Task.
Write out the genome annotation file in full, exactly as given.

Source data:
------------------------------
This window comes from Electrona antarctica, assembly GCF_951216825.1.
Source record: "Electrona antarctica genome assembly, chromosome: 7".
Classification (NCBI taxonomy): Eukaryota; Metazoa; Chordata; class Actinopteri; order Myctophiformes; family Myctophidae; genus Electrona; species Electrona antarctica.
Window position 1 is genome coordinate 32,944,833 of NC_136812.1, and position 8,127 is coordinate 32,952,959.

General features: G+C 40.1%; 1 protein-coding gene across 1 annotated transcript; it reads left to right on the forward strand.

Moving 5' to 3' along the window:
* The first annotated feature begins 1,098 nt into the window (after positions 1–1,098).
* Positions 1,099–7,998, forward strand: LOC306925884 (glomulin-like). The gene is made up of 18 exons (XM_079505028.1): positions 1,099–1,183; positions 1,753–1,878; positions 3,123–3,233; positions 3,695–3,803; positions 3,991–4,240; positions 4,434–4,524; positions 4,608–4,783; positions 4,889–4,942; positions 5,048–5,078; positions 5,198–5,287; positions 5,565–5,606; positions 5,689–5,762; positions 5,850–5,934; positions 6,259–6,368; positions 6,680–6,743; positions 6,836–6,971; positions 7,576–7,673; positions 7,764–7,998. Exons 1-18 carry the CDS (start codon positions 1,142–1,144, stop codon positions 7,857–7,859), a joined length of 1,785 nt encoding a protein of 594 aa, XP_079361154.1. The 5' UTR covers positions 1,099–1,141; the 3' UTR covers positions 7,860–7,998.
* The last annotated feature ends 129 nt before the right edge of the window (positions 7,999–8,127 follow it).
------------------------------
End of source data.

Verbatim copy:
This window comes from Electrona antarctica, assembly GCF_951216825.1.
Source record: "Electrona antarctica genome assembly, chromosome: 7".
Classification (NCBI taxonomy): Eukaryota; Metazoa; Chordata; class Actinopteri; order Myctophiformes; family Myctophidae; genus Electrona; species Electrona antarctica.
Window position 1 is genome coordinate 32,944,833 of NC_136812.1, and position 8,127 is coordinate 32,952,959.

General features: G+C 40.1%; 1 protein-coding gene across 1 annotated transcript; it reads left to right on the forward strand.

Moving 5' to 3' along the window:
* The first annotated feature begins 1,098 nt into the window (after positions 1–1,098).
* Positions 1,099–7,998, forward strand: LOC306925884 (glomulin-like). The gene is made up of 18 exons (XM_079505028.1): positions 1,099–1,183; positions 1,753–1,878; positions 3,123–3,233; positions 3,695–3,803; positions 3,991–4,240; positions 4,434–4,524; positions 4,608–4,783; positions 4,889–4,942; positions 5,048–5,078; positions 5,198–5,287; positions 5,565–5,606; positions 5,689–5,762; positions 5,850–5,934; positions 6,259–6,368; positions 6,680–6,743; positions 6,836–6,971; positions 7,576–7,673; positions 7,764–7,998. Exons 1-18 carry the CDS (start codon positions 1,142–1,144, stop codon positions 7,857–7,859), a joined length of 1,785 nt encoding a protein of 594 aa, XP_079361154.1. The 5' UTR covers positions 1,099–1,141; the 3' UTR covers positions 7,860–7,998.
* The last annotated feature ends 129 nt before the right edge of the window (positions 7,999–8,127 follow it).